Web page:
Answering the query from Jack Kelly in Disney’s Newsies: yes, Santa Fe is there. And, it is so much more than I ever thought. I spent just a short time there, but know there is so much more that could occupy my time and energy.
After my quick jaunt to Pecos National Historic Park, I found my way back to downtown Santa Fe. I parked by the cathedral, so that was the first stop.
St. Francis Cathedral Basilica
The current building was built in the late 1800s on the site of the original built 100 years earlier. The bishop responsible for it is also responsible for a handful of other fantastic religious sites in Santa Fe. However, one of the transepts is original and houses the oldest statue of Mary in the U.S.
The building is beautiful. There are fantastic stained-glass windows and painted details along architectural features that add some great color. Two more things I’ll share about this house of worship. First, I’m not a fan of the foyer of over-crowded with books for sale. It causes a cramped and chaotic feel right when you walk in. Second, I love that they play music in the sanctuary! I’ve been in many cathedrals around the world, and this is the only one I can remember that has music playing all the time. It helps mask people chatting, blocks out street noise and adds to the atmosphere.
Be sure to visit the basilica when you find yourself in Santa Fe.
Like Taos, Santa Fe was built around a central plaza. So, that was my next stop. Slightly larger than the Taos plaza, Santa Fe’s is also surrounded by art galleries and boutique shops. Just beyond in each direction are many museums. One of them is the old Palace of Governors that is now a history museum. I almost went in, but learned that it is more expensive for out-of-state visitors. Not a fan of that policy. It discourages outsiders from learning about the rich history of the area.
Being around the plaza at lunch time, I asked one of our artists from Santa Fe where I should eat. He recommended The Shed, a Santa Fe restaurant specializing in New Mexican cuisine for more than 50 years. It was delicious! I wasn’t the only one who thought that either; the place was packed.
Since Santa Fe was established as a Spanish city, you can only guess that there was a very strong Catholic influence meaning many churches. Just up the road from the cathedral is the “oldest church in the United States” or the San Miguel Mission. It was originally built in the 1600s, was damaged during the pueblo revolt, and was repaired in the 1700s.
I didn’t get to go inside because it closes earlier than you would think, but I did get a good look around the outside. Right across the alley is a home that was once considered the oldest home in America, but it really isn’t.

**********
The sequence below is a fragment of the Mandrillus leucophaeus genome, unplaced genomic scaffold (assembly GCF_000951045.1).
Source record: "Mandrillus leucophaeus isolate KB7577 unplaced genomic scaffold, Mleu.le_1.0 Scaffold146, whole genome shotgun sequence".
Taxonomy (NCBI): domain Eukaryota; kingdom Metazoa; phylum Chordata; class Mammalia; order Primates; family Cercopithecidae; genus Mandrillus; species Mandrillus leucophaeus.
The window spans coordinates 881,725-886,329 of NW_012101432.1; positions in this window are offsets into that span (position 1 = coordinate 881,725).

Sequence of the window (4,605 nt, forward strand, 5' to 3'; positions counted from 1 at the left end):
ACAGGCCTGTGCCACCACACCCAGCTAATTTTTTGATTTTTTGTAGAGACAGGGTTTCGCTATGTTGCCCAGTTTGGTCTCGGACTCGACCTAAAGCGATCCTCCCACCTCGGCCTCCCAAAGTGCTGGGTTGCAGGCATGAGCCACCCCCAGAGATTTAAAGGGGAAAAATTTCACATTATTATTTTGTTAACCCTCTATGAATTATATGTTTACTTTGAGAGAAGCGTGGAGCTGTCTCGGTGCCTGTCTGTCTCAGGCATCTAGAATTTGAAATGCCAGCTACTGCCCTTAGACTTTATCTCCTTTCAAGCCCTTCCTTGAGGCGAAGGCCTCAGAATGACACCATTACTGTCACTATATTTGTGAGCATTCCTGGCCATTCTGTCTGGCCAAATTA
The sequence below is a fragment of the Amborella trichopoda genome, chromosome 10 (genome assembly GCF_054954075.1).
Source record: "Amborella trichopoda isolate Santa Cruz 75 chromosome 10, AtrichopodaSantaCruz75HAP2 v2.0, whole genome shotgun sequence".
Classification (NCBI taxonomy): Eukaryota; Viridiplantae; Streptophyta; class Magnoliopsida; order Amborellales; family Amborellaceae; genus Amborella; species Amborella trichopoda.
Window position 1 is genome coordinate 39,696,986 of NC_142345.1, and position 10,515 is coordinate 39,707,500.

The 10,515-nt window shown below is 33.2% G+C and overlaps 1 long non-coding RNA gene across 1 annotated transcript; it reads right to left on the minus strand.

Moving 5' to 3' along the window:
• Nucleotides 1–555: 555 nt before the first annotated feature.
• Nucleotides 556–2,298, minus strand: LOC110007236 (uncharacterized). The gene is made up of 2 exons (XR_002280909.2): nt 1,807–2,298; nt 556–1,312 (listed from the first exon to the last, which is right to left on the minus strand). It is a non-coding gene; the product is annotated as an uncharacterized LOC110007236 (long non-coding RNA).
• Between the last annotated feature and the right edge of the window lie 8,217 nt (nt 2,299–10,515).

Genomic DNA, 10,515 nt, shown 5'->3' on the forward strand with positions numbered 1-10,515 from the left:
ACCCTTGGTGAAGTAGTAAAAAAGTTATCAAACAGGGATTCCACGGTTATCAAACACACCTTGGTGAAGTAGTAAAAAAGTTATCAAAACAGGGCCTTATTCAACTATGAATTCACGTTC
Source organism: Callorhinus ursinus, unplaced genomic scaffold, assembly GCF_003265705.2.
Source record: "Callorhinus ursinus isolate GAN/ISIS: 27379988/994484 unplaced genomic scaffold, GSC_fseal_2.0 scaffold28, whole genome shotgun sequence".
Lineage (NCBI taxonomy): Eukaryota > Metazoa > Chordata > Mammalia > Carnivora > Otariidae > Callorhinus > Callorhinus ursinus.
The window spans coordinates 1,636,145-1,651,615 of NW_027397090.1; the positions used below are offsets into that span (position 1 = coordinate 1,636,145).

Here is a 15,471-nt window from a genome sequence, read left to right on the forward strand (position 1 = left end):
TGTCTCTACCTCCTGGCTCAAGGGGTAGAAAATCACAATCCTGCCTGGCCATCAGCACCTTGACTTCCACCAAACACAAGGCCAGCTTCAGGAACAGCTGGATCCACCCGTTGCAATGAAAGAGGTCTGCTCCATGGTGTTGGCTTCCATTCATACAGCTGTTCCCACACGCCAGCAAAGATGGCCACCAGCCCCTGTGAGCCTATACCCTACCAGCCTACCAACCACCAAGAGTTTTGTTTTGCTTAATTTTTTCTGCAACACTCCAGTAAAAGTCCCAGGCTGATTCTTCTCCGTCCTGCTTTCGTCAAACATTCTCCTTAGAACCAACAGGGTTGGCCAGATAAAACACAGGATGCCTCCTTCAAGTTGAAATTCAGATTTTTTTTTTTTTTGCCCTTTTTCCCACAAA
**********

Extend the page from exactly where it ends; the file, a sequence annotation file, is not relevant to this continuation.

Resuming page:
Nearly all of the historic churches, missions and homes in New Mexico are adobe. One in Santa Fe sticks out though since it was built after a Gothic church in France – the Loretto Chapel. Built under the direction of the same bishop who had the basilica built, he had this church built for the Sisters of Loretto. It is now privately owned, so there is a fee to go in. But, that shouldn’t discourage you.
The small sanctuary is beautiful and there’s a “miraculous” staircase that’s been featured on Unsolved Mysteries. Most churches of that era didn’t have a way to get in the choir loft. They just put up a ladder. However, this church was built for a convent of sisters who weren’t about to climb a ladder, so they needed a staircase. The spiral stairs that were built supposedly defy principles of engineering. The sisters attribute the miracle to St. Joseph.
There are more holy edifices in Santa Fe that I didn’t make it to on this trip. That just leaves more to see when I go back.
Mormon Battalion Monument
Along the interstate between Santa Fe and Albuquerque, in the middle of nowhere, is a monument to the Mormon Battalion. I saw a sign for it on my way to Santa Fe and decided I should make a pit stop there on the way back south. The Mormon Battalion was a military unit comprised of 500 Mormon volunteers to assist in the War with Mexico in 1846. They left Nebraska and followed the path that led by Santa Fe, down to the Gadsden Purchase and then west to San Diego, California. It is considered the longest military march in U.S. history and had only one battle against a herd of charging bulls. Almost 100 years later the Utah Pioneer Trails and Landmarks Association erected a monument on their path in New Mexico.
If you want to see this monument, take the exit where the sign tells you, go to the west side of the interstate and take that frontage road until you find it. Don’t get discouraged passing the large abandoned outlet mall or the dead end sign. The monument really is there.